Resistance of Neisseria gonorrhoeae to nutritional immunity protein-mediated zinc limitation during epithelial infection

Author: ORCID icon
Ray, Jocelyn, Microbiology - School of Medicine, University of Virginia
Criss, Alison, MD-MICR Microbiology, University of Virginia

Neisseria gonorrhoeae (Gc) is an obligate human pathogen that infects mucosal epithelia to cause the common sexually-transmitted infection (STI) gonorrhea, and antimicrobial-resistant Gc is an urgent public health threat. Gonorrhea has the potential to cause serious sequelae when untreated, especially in women, who may be asymptomatic and unaware that they are infected. The initial site of infection of the female reproductive tract is usually the cervix. In order to establish infection, Gc must attach to the epithelium and acquire essential nutrients such as iron and zinc. The host innate immune system can withhold these nutrients through a process called nutritional immunity, where trace metals are bound by host metal binding proteins. Zinc-binding proteins, including the S100-family proteins calprotectin (S100A8/S100A9) and psoriasin (S100A7), are produced by epithelial cells in response to inflammatory cytokines. These proteins sequester free zinc and make it unavailable to pathogens, and can kill multiple species of bacteria and fungi through zinc starvation. Studies of suspension-grown Gc revealed that expression of the outer membrane transporters TdfH and TdfJ which bind calprotectin and psoriasin, respectively, can pirate zinc from the host. In contrast to Gc in suspension, the role of zinc acquisition in Gc that are adherent to mucosal epithelial cells was unknown. In studying adherent Gc I found that, under zinc sequestration conditions that reduced viability of suspension-grown Gc, adherent Gc were able to survive and replicate. In suspension-grown bacteria, TdfH and TdfJ were necessary to survive zinc sequestration by human calprotectin and psoriasin. TdfH and TdfJ deletion mutant (ΔtdfH ΔtdfJ) Gc adherent to Ect1 immortalized ectocervical cells survived in spite of this zinc sequestration. I examined this further by using murine calprotectin or Site 1 KO calprotectin (neither of which WT Gc can use as a zinc source), as well as the membrane- permeable zinc-chelator TPEN. In each of these conditions, the negative effect of zinc sequestration on viable CFU was abrogated in the adherent compared to suspension Gc. This protection from zinc sequestration occurred along with a significant change in gene expression between adherent and suspension Gc during zinc sequestration, as assessed by RNAseq. The contribution of the periplasmic zinc shuttle protein ZnuA was assessed after znuA was found to be more greatly expressed in adherent vs. suspension Gc when zinc was sequestered. ZnuA was necessary but not sufficient for enhanced survival of adherent Gc under zinc sequestration. Suspension Gc that overexpressed ZnuA did not exhibit increased survival when zinc was sequestered compared to those with wildtype ZnuA expression.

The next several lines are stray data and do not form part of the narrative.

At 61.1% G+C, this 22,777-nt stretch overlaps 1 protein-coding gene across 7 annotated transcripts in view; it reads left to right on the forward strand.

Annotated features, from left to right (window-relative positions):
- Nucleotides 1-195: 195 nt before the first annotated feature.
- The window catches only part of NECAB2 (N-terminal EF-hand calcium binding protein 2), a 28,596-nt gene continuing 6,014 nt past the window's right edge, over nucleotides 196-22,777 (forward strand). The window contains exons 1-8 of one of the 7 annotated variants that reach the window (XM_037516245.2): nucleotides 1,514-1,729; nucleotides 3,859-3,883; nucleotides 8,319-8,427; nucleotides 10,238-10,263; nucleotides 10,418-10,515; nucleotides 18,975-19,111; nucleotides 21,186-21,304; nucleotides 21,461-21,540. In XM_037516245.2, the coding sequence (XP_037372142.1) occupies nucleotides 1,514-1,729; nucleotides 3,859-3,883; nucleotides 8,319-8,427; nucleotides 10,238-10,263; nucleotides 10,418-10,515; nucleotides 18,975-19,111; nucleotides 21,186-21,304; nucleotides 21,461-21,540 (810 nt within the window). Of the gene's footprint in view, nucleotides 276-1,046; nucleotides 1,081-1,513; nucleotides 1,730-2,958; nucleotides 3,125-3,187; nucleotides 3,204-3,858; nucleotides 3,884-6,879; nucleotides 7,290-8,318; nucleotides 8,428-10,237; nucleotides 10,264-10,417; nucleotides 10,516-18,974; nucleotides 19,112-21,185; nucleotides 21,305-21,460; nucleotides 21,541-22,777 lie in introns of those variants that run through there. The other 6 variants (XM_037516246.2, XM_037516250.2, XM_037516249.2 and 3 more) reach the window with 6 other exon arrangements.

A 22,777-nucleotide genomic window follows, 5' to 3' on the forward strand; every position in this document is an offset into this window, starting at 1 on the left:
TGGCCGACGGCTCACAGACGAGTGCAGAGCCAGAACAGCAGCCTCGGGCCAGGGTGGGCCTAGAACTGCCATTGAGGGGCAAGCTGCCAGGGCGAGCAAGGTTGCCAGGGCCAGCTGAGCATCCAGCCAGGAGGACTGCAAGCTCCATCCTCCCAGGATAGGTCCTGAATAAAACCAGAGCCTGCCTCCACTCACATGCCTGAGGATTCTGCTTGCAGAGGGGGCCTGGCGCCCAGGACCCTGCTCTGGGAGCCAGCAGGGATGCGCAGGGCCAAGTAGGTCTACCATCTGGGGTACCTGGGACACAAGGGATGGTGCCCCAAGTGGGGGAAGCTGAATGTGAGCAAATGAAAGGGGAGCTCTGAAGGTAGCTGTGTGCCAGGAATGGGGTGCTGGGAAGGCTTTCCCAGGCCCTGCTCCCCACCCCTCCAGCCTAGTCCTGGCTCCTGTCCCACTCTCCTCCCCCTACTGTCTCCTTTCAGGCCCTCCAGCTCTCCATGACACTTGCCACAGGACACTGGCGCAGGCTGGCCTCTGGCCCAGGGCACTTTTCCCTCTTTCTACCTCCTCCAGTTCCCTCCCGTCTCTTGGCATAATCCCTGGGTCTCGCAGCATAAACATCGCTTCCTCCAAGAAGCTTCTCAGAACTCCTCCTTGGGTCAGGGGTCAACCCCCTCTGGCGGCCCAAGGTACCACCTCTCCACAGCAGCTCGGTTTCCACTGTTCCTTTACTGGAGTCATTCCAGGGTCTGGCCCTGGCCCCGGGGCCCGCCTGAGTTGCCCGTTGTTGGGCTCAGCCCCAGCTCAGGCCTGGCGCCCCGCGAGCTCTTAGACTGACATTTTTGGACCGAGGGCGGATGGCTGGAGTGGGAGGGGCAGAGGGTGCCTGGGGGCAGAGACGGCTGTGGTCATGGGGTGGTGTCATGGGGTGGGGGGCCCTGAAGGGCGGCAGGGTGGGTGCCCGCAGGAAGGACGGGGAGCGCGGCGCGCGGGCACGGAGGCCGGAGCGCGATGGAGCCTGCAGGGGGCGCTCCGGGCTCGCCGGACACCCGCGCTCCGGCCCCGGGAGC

In addition to ZnuA, numerous other candidate genes emerged as potential actors in the defense of adherent Gc from zinc sequestration. Additionally, new questions can be raised about the effect of adherence on Gc biology, signaling mechanisms, control of gene expression, zinc stores in Gc, and the role of thus far uncharacterized proteins in zinc uptake. These findings may open new avenues in understanding Gc biology, as well as lend insight to the development of new drugs and vaccines to combat the global public health threat of Gc.

PHD (Doctor of Philosophy)
neisseria gonorrhoeae, gonorrhea, zinc, nutritional immunity, calprotectin, psoriasin, adherence, zn, gene expression, cervix
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